$3.76M Gift Establishes JABSOM’S 1st Fellowship to Tackle Liver Disease

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A $3.76 million gift from John C. Couch will establish the first-ever gastroenterology and hepatology fellowship program at the University of Hawai‘i at Mānoa John A. Burns School of Medicine (JABSOM) that will train physicians to treat liver diseases, including cancer, in the islands.

The gift creates the John C. Couch Fund for Hepatology and the John C. Couch Endowed Chair in Hepatology.

The first of its kind in Hawai‘i, the new program will leverage partnerships with health systems that provide JABSOM’s clinical learning environment, including the Queen’s Medical Center, which currently has the only transplant program in the state. The program will unite specialists from diverse disciplines, and create a framework to tackle liver disease and directly improve the quality of life for local patients.

Hawaiʻi has the second-highest incidence of the most common form of liver cancer in the U.S. but has a chronic shortage of locally based hepatologists and healthcare providers who have the expertise to help prevent and treat liver disease.

Hawai‘i’s higher propensity for liver disease is forecast to become even more pervasive in the years ahead because of the high numbers of adults, especially those among Native Hawaiian and Pacific Islander populations, who have diabetes or pre-diabetes that can cause fatty liver disease, a leading cause of liver failure and cancer.

“This generous gift will allow us to develop and grow a program to train hepatologists in Hawaiʻi for Hawaiʻi patients,” said Dr. Lee Buenconsejo-Lum, JABSOM’s interim dean. “The need to proactively create a pipeline of local hepatology specialists is urgent as the rate of liver disease in our population is forecast to rise. This gift will allow us to get started on that now.”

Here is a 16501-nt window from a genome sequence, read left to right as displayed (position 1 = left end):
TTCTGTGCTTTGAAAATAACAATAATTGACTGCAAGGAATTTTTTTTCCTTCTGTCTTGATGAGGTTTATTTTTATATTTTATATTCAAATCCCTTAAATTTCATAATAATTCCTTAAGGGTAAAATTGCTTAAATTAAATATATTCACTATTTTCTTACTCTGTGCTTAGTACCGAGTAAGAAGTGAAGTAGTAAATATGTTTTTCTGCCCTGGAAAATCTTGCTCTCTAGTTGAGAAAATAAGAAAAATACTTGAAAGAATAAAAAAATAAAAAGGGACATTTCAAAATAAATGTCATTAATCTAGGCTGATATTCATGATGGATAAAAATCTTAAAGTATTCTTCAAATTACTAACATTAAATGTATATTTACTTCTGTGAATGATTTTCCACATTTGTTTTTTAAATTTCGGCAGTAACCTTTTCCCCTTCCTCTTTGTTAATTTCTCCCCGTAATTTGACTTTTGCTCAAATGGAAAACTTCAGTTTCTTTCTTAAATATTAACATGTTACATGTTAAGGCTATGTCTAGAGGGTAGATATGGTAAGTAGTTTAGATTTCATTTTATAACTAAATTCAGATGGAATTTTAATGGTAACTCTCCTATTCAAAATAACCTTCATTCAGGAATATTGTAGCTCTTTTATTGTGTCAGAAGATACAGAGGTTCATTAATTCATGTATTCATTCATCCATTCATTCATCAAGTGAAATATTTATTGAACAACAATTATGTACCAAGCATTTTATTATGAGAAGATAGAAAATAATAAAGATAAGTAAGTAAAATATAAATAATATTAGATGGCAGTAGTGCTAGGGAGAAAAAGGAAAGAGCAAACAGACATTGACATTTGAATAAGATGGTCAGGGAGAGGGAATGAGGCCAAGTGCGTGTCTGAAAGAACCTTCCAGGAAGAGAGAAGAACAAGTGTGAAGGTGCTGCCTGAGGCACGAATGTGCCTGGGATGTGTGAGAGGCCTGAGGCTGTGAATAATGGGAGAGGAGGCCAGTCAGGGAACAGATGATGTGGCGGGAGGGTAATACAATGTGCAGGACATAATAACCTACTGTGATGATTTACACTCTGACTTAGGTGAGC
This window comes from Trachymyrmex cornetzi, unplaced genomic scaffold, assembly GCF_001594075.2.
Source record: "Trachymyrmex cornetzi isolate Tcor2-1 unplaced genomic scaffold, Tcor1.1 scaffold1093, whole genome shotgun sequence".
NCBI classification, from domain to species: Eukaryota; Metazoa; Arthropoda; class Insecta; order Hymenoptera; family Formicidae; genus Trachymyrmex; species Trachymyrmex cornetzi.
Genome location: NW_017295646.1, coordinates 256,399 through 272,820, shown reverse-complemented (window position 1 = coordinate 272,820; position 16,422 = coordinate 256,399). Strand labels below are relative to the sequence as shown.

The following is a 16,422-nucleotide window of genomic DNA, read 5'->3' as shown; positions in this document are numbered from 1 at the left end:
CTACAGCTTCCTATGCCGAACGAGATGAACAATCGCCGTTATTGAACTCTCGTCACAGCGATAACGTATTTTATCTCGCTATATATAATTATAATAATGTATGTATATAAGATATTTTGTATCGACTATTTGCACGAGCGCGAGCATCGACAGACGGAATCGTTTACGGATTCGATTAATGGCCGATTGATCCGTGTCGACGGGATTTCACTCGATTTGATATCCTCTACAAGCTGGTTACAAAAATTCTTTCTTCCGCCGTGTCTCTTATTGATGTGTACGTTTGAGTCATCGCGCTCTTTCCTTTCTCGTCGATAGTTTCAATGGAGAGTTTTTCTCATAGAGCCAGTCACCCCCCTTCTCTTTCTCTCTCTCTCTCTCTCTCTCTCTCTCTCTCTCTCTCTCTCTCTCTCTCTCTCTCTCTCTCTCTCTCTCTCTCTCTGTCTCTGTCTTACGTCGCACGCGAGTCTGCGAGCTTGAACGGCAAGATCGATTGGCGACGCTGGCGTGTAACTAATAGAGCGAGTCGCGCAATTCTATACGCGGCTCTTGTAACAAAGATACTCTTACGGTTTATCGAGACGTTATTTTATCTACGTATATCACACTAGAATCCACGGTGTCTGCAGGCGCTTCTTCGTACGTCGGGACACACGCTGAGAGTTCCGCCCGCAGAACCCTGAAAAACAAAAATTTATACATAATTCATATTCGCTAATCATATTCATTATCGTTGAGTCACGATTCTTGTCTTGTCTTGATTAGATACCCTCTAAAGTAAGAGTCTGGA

In order to have a liver transplant, and a path to quality of life and survival, some Hawai‘i residents must travel to the continental US where there are more treatment centers. For those without the means to travel for the transplant and post-transplant care needed, the options are extremely limited.

“There is a higher likelihood that hepatologists trained here in the islands will make a commitment to practice in our local communities,” said Dr. Scott Kuwada, chair and professor of medicine and chief of gastroenterology at Queen’s. “This will allow us to build partnerships and make it more common in the future for patients to receive the care they need in Hawaiʻi instead of having to travel to the continental US.”

Couch is a liver cancer survivor who underwent a successful liver transplant in 1999. He spent 22 years working in Hawaiʻi most recently as the former Chairman, President and CEO of Alexander & Baldwin Inc., and prior to that was President of Matson Navigation Co. After retiring from A&B in late 1999, Couch joined C.M. Capital Corporation in Palo Alto, California, in 2000 and served as its President and CEO. He is currently C.M. Capital’s Vice Chairman.

“As a former Hawaii resident for many years, and the beneficiary of advances in the treatment of liver disease, I understand the incredible promise of continuing improvements in the field and am delighted to support JABSOM in providing the best medical training, as well as resources, to deal with the related challenges in the Islands,” said John C. Couch in providing this gift.

“We’re grateful for John’s incredible generosity for this gift that will touch, and save, the lives of people going through the same health issues he battled,” said Tim Dolan, UH vice president of advancement and CEO of the University of Hawaiʻi Foundation. “His foresight gives UH the tools to build a strong program that will allow liver patients to get the care they need here at home.”

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